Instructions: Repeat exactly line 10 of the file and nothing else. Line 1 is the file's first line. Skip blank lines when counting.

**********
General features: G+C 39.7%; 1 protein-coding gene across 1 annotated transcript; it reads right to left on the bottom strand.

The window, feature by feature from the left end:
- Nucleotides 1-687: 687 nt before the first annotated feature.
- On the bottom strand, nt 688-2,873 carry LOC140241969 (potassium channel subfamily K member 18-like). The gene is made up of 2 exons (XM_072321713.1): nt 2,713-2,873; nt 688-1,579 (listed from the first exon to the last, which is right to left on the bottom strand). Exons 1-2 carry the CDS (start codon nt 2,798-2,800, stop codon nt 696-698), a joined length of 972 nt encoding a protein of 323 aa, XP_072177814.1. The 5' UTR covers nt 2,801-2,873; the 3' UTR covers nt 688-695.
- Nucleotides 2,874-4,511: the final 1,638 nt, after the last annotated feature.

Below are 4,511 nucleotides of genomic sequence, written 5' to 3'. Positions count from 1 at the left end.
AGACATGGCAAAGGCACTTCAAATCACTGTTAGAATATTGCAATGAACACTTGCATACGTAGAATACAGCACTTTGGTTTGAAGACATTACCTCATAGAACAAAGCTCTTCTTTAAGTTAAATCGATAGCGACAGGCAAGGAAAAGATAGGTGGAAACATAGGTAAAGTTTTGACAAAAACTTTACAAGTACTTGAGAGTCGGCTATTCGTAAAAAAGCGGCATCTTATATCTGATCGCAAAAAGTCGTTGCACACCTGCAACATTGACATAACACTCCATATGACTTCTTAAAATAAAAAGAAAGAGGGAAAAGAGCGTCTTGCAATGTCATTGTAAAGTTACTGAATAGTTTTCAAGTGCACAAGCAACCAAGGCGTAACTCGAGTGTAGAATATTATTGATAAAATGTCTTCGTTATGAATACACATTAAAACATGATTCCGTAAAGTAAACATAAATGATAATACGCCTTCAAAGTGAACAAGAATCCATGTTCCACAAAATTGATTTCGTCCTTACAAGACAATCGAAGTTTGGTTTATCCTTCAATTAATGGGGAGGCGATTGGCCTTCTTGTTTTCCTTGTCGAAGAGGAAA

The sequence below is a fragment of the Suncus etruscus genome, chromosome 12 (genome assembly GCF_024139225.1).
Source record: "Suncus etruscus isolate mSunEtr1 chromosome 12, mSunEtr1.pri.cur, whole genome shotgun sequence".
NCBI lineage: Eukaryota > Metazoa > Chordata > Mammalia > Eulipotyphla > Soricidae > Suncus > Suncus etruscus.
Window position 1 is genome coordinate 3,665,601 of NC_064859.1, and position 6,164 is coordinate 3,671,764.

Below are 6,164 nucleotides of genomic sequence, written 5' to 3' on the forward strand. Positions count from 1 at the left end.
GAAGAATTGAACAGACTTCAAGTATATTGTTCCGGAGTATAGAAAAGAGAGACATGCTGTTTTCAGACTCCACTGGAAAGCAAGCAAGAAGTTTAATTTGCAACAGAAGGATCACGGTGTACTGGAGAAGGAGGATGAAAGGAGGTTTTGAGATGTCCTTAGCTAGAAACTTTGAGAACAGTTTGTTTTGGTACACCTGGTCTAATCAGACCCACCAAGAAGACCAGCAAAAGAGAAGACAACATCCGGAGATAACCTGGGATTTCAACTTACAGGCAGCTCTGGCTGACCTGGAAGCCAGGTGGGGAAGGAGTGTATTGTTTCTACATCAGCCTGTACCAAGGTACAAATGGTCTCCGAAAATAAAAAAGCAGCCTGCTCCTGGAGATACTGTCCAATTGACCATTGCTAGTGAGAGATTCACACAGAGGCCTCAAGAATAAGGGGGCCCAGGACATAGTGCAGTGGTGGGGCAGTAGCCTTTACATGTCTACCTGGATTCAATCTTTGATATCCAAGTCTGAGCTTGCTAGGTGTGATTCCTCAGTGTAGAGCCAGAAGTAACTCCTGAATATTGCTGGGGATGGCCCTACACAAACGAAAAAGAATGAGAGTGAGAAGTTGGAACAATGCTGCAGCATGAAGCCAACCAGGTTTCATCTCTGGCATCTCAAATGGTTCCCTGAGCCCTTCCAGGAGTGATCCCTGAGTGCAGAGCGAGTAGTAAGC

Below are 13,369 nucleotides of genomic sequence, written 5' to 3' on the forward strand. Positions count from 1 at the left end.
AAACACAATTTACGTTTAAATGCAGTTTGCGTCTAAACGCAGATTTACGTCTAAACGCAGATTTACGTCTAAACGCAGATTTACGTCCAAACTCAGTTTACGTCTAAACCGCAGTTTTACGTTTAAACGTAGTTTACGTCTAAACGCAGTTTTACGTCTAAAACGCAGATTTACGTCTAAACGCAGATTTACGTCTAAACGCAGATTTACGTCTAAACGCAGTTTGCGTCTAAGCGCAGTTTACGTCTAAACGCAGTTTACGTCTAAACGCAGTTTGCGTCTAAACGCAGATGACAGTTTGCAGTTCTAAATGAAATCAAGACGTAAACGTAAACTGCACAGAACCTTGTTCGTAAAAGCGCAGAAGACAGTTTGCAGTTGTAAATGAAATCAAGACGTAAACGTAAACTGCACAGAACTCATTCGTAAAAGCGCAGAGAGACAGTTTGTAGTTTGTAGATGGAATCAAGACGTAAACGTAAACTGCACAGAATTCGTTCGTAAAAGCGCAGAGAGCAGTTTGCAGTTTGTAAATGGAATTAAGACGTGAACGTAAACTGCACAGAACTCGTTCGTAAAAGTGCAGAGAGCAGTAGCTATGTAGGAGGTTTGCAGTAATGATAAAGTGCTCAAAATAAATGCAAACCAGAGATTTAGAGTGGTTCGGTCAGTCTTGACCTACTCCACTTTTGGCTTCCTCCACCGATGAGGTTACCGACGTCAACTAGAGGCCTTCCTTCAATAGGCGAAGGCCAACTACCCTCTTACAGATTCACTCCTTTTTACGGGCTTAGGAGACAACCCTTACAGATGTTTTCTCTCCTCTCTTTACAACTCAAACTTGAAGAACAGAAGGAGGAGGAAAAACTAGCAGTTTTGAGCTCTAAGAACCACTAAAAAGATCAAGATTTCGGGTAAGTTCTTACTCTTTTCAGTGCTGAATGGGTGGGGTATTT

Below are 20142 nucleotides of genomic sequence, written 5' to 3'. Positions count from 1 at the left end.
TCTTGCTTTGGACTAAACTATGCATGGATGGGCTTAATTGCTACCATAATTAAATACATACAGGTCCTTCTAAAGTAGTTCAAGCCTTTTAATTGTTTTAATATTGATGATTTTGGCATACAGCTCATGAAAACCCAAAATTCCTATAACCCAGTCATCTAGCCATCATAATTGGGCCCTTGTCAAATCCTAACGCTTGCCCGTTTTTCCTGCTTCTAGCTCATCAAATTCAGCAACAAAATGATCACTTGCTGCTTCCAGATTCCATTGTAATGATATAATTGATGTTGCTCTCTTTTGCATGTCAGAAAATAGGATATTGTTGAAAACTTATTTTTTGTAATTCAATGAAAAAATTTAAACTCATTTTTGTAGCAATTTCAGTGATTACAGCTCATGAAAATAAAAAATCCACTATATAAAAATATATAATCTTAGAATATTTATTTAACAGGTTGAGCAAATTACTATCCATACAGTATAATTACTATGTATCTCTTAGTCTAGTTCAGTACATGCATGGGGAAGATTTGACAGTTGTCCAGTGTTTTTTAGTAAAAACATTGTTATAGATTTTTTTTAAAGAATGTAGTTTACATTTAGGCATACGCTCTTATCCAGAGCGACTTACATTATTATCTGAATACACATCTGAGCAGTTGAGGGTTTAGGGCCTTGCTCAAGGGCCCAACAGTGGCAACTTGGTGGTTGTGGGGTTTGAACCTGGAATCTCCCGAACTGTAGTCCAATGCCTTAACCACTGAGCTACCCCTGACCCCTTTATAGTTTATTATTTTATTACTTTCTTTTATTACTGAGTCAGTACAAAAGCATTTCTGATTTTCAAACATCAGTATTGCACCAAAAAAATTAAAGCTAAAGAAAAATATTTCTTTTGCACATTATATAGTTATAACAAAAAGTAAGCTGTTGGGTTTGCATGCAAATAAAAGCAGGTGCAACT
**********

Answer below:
NCBI lineage: Eukaryota > Metazoa > Chordata > Mammalia > Eulipotyphla > Soricidae > Suncus > Suncus etruscus.